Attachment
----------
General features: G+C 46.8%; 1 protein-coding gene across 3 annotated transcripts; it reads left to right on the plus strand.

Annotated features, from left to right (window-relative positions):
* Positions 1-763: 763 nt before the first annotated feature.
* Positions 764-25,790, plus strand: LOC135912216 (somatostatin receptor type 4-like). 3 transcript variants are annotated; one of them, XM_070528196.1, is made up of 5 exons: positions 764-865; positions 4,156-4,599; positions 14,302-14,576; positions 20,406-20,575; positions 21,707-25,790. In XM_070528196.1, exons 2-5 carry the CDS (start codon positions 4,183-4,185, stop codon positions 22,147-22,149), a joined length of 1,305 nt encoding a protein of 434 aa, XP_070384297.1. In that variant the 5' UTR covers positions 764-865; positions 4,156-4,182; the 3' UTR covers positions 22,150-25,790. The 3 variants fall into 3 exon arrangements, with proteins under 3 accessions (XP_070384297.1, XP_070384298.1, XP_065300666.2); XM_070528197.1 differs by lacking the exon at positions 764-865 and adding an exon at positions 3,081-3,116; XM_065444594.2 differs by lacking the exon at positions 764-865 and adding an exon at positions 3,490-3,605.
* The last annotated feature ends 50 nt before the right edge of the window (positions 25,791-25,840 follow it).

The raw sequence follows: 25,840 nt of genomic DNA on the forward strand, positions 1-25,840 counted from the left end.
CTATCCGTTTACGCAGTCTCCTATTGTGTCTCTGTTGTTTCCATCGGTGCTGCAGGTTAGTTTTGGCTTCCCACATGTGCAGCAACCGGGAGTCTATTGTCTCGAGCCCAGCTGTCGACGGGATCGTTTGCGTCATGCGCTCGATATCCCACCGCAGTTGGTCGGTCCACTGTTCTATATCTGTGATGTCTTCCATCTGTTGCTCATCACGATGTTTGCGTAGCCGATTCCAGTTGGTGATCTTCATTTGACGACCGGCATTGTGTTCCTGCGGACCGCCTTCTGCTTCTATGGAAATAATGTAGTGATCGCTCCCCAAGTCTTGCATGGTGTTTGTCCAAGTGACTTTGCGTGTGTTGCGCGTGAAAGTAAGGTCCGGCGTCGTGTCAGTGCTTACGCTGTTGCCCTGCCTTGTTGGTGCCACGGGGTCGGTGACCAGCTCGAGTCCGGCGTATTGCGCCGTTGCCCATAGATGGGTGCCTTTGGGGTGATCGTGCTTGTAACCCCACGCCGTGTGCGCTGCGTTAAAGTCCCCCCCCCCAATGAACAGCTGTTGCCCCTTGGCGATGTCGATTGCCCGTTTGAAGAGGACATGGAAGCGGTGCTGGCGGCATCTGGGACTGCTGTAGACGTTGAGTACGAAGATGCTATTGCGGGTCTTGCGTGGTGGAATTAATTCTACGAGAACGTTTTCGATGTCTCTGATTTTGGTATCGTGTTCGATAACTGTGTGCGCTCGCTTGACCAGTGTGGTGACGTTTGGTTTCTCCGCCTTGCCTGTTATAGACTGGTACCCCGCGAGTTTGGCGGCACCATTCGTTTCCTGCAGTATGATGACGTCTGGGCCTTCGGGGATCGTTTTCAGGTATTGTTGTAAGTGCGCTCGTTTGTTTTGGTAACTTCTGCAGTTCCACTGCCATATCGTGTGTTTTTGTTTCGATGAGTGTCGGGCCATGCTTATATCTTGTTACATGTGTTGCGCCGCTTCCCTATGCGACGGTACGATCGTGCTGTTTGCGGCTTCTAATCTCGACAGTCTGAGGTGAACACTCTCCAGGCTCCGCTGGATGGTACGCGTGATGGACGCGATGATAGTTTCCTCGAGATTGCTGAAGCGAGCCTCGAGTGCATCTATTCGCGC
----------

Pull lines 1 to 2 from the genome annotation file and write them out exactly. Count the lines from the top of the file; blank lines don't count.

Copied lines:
General features: G+C 46.8%; 1 protein-coding gene across 3 annotated transcripts; it reads left to right on the plus strand.

Annotated features, from left to right (window-relative positions):